It’s an experience most children have not had in a year.
Eleven sets of eager eyes are fixed on the teacher who holds court in the center of the circle, storybook in hand and props at the ready. Each child has a ziplock bag packed with supplies: duct tape, plasticine, pipe cleaners, scissors, string and more. The children are about to build a river and forest ecosystem model. And there’s a tricky catch — they can’t let their paper salamander perish. Their excitement is palpable.
These Los Angeles Unified School District first to fifth graders are spaced 6 feet apart on the grass of an L.A. city park. Some kids sit, some crouch and one little boy spins about in place. The children have left behind their computers in the Parks and Rec building, where they’ve spent the morning doing virtual instruction with their classroom teachers. Now they are participating in a program run by the district’s Office of Outdoor and Environmental Education. The little students seem thrilled to be discussing salamanders.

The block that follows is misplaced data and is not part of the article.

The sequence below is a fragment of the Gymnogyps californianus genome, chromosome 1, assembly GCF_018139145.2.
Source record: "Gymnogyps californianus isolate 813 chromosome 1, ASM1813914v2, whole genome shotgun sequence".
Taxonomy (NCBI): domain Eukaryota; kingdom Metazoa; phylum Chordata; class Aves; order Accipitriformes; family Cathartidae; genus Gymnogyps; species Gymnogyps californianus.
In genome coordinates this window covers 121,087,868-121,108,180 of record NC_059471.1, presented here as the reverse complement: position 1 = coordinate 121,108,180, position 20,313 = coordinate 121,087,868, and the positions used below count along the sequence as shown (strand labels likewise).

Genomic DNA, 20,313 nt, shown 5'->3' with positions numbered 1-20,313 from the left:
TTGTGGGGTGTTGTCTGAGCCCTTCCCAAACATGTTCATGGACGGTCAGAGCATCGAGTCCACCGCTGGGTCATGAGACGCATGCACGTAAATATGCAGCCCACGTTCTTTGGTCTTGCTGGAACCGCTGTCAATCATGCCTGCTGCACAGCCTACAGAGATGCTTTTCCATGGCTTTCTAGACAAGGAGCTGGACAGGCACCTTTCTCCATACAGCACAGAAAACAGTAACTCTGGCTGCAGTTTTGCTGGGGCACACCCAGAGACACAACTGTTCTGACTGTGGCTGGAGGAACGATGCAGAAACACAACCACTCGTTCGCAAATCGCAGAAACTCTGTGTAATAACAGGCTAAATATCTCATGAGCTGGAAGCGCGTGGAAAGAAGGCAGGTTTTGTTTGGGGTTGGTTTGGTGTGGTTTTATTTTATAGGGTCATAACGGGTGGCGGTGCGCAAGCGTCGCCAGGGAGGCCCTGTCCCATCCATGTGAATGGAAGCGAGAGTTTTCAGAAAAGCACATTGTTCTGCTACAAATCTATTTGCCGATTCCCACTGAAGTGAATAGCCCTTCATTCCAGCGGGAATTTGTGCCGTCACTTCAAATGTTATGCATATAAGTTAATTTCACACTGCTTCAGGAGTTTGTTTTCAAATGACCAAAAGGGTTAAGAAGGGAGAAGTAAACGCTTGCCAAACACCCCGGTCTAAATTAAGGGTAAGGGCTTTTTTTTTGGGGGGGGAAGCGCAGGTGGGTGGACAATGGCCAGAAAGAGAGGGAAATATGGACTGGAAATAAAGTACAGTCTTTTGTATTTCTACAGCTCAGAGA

“We're covering ecosystems,” said Ashley Storey, one of the program’s outdoor educators. The students “have to come up with a way for a salamander to cross between its two habitats, a river-dwelling and a forest-dwelling, without getting hit by a car.”
Hands-on learning like this has been all but impossible during the pandemic, and despite herculean efforts by teachers to adapt their curriculums for Zoom, virtual education hasn’t worked for many children. “We know that learning loss is real during this pandemic,” said Gerry Salazar, who runs outdoor education for the district.
A national study found the educational slide has been widespread as children log in to school from home. Zoom school just isn’t providing what all kids need, and children of color are falling further behind their white peers. It is hoped that the return to in-person schooling will help children catch up, yet even in hybrid learning, most students will still be zooming with their teachers for some portion of the day. The problem is acute for the youngest students because hands-on learning has been almost impossible in the virtual environment.